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Perl's Building Blocks: Numbers and Strings

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Learn to express yourself in Perl through scalar variables, operators, and expressions and test your knowledge by following an Interest Calculator example.

See all Sams Teach Yourself on InformIT Programming Tutorials.

Like anything that seems magical, there’s always a trick to it – and programming is no different. All you need are some analytical thinking skills, the desire to learn, and some time to learn Perl. The best way to learn how to program a computer – or any task really – is to have a goal. Your goal could be to spice up your Web pages, to convert a program you already have to Perl, or to satisfy idle curiosity – it doesn’t really matter.

Now given that you’ve established a goal and have some thinking skills, what do these 4 chapters from the "Sams Teach Yourself Perl in 24 Hours" have for you? The goal of these four chapters, Chapters 2 – 5, is to introduce you to the fundamentals of the Perl programming language. In chapter 2, you will learn Perl’s most basic type of data and what it consists of. You will learn about statements, operators, and expressions. Chapter 3 covers the many flow control constructs. Chapter 4 focuses on arrays and lists, Perl’s collective variables. Opening and closing filehandles is the topic in Chapter 5. Go ahead…take a look.

By the end of the book, you’ll have learned just enough Perl to do something useful. You will not be overwhelmed with details that although interesting, will only get in your way and that you’ll probably never use again. Each new concept in this book is demonstrated with lots of working code examples.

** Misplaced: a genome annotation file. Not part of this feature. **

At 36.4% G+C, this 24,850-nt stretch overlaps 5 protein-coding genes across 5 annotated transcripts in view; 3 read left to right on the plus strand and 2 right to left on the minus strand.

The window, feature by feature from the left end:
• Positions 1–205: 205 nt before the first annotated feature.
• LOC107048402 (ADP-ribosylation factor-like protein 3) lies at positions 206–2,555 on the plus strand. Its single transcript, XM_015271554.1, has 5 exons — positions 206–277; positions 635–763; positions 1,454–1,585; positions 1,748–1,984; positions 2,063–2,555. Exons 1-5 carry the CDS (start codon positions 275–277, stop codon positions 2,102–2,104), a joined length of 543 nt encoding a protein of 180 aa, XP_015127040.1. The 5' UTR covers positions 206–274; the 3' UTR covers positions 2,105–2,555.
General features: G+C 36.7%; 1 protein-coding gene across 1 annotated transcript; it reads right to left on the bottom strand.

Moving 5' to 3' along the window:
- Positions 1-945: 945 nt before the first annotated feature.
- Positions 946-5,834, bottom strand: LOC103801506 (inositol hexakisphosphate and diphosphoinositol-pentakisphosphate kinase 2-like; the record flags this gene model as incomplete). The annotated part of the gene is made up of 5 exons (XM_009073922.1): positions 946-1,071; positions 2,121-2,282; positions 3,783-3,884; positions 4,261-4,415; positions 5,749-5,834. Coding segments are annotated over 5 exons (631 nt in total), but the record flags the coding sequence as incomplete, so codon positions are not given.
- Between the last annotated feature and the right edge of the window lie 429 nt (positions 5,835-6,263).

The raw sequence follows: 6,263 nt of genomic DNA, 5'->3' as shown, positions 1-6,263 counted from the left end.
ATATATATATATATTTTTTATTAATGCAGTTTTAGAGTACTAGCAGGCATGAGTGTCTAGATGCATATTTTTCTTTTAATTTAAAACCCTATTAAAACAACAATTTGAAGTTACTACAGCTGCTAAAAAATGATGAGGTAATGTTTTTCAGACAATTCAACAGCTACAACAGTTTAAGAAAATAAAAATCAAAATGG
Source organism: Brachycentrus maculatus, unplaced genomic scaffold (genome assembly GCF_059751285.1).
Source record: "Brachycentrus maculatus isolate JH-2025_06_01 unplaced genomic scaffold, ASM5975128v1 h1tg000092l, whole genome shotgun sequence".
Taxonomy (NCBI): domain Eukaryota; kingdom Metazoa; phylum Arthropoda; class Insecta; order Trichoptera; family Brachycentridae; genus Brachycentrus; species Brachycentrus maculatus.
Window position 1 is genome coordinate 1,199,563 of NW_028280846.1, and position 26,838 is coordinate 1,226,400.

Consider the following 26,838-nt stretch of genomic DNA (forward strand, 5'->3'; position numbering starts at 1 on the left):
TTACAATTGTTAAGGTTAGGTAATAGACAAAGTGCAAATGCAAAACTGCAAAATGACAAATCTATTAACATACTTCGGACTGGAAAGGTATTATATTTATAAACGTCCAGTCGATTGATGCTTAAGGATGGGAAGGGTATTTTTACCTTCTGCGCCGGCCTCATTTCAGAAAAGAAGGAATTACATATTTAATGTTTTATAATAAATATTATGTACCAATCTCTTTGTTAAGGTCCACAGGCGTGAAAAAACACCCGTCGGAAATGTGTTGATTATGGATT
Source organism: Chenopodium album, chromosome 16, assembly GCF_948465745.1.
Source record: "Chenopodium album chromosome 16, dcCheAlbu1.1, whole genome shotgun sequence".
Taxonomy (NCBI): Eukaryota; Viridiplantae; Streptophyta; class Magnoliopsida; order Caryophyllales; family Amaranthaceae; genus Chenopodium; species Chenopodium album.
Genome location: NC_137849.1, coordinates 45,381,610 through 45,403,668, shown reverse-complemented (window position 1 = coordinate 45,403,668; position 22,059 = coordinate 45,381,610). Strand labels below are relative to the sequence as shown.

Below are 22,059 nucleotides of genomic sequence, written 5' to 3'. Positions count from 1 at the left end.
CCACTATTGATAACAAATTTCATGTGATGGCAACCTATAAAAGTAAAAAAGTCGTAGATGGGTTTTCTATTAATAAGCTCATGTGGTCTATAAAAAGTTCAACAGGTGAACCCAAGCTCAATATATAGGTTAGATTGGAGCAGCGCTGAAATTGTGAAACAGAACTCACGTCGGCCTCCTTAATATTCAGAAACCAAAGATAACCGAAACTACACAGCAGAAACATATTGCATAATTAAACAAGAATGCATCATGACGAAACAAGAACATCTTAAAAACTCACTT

—Clinton Pierce

Every programming language—and every human language—has a similar beginning: You have to have something to talk about. In Perl, numbers and strings are the basic unit of conversation, and these are called scalars.

Every hour in this book deals in some way with scalars—increasing, decreasing, querying, testing, collecting, clearing, separating, folding, sorting, saving, loading, printing, and deleting them. Scalars are Perl's singular nouns; they can represent a word, a record, a document, a line of text, or a character.

Some scalars in Perl can represent information that does not change over the life of the program. Some programming languages call these values constants or literals. Literal data is used for things that simply do not change, such as the value of þ, the rate of acceleration of a body falling to Earth, and the name of the 15th President of the United States. If these values are needed by a Perl program, they would, at some point in the program, be represented by a scalar literal.

The other kinds of scalars in Perl are those that change, called scalar variables. Variables hold data while you manipulate it. You can change the contents of variables, because they merely act as handles for the data they represent. Variables are given names—convenient and easy-to-remember names, ideally—that enable you to refer to the data you are manipulating.

This hour also introduces Perl's operators. They are one kind of verb in the Perl language. Operators take Perl's nouns and do the actual manipulations you need to write programs that perform useful tasks.

In this hour, you'll learn about

  • Literal numbers and strings

  • Scalar variables